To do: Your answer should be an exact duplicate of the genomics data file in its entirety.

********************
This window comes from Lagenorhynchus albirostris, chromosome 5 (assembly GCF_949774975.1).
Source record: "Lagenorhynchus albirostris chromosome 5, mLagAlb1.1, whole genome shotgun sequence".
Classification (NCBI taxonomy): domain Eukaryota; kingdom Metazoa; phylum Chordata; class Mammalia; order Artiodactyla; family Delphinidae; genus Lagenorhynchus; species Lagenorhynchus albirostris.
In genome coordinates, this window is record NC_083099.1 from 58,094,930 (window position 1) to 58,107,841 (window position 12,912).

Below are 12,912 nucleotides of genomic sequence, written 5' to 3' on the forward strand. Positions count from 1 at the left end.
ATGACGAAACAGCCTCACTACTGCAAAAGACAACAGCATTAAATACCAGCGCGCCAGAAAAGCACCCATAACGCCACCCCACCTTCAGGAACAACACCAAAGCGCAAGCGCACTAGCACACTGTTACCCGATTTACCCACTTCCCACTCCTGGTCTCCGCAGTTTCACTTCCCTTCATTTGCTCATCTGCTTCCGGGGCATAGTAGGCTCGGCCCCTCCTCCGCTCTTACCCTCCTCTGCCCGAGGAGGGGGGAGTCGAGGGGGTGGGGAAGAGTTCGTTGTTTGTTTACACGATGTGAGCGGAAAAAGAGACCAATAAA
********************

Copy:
This window comes from Lagenorhynchus albirostris, chromosome 5 (assembly GCF_949774975.1).
Source record: "Lagenorhynchus albirostris chromosome 5, mLagAlb1.1, whole genome shotgun sequence".
Classification (NCBI taxonomy): domain Eukaryota; kingdom Metazoa; phylum Chordata; class Mammalia; order Artiodactyla; family Delphinidae; genus Lagenorhynchus; species Lagenorhynchus albirostris.
In genome coordinates, this window is record NC_083099.1 from 58,094,930 (window position 1) to 58,107,841 (window position 12,912).

Below are 12,912 nucleotides of genomic sequence, written 5' to 3' on the forward strand. Positions count from 1 at the left end.
ATGACGAAACAGCCTCACTACTGCAAAAGACAACAGCATTAAATACCAGCGCGCCAGAAAAGCACCCATAACGCCACCCCACCTTCAGGAACAACACCAAAGCGCAAGCGCACTAGCACACTGTTACCCGATTTACCCACTTCCCACTCCTGGTCTCCGCAGTTTCACTTCCCTTCATTTGCTCATCTGCTTCCGGGGCATAGTAGGCTCGGCCCCTCCTCCGCTCTTACCCTCCTCTGCCCGAGGAGGGGGGAGTCGAGGGGGTGGGGAAGAGTTCGTTGTTTGTTTACACGATGTGAGCGGAAAAAGAGACCAATAAA